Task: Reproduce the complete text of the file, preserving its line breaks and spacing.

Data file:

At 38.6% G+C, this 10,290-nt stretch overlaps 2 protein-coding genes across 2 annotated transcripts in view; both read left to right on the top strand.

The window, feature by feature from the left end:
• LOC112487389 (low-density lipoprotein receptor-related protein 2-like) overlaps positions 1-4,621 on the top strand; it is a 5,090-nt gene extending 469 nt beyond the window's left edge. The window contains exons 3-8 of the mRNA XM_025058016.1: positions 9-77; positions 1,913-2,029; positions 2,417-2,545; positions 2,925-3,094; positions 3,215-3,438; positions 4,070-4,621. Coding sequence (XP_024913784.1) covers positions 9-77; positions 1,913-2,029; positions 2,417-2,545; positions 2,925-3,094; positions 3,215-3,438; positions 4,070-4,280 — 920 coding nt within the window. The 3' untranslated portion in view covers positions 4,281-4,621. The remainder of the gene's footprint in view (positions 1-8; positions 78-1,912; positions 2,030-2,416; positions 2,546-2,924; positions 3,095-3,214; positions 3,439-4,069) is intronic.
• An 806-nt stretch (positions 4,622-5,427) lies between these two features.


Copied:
At 38.6% G+C, this 10,290-nt stretch overlaps 2 protein-coding genes across 2 annotated transcripts in view; both read left to right on the top strand.

The window, feature by feature from the left end:
• LOC112487389 (low-density lipoprotein receptor-related protein 2-like) overlaps positions 1-4,621 on the top strand; it is a 5,090-nt gene extending 469 nt beyond the window's left edge. The window contains exons 3-8 of the mRNA XM_025058016.1: positions 9-77; positions 1,913-2,029; positions 2,417-2,545; positions 2,925-3,094; positions 3,215-3,438; positions 4,070-4,621. Coding sequence (XP_024913784.1) covers positions 9-77; positions 1,913-2,029; positions 2,417-2,545; positions 2,925-3,094; positions 3,215-3,438; positions 4,070-4,280 — 920 coding nt within the window. The 3' untranslated portion in view covers positions 4,281-4,621. The remainder of the gene's footprint in view (positions 1-8; positions 78-1,912; positions 2,030-2,416; positions 2,546-2,924; positions 3,095-3,214; positions 3,439-4,069) is intronic.
• An 806-nt stretch (positions 4,622-5,427) lies between these two features.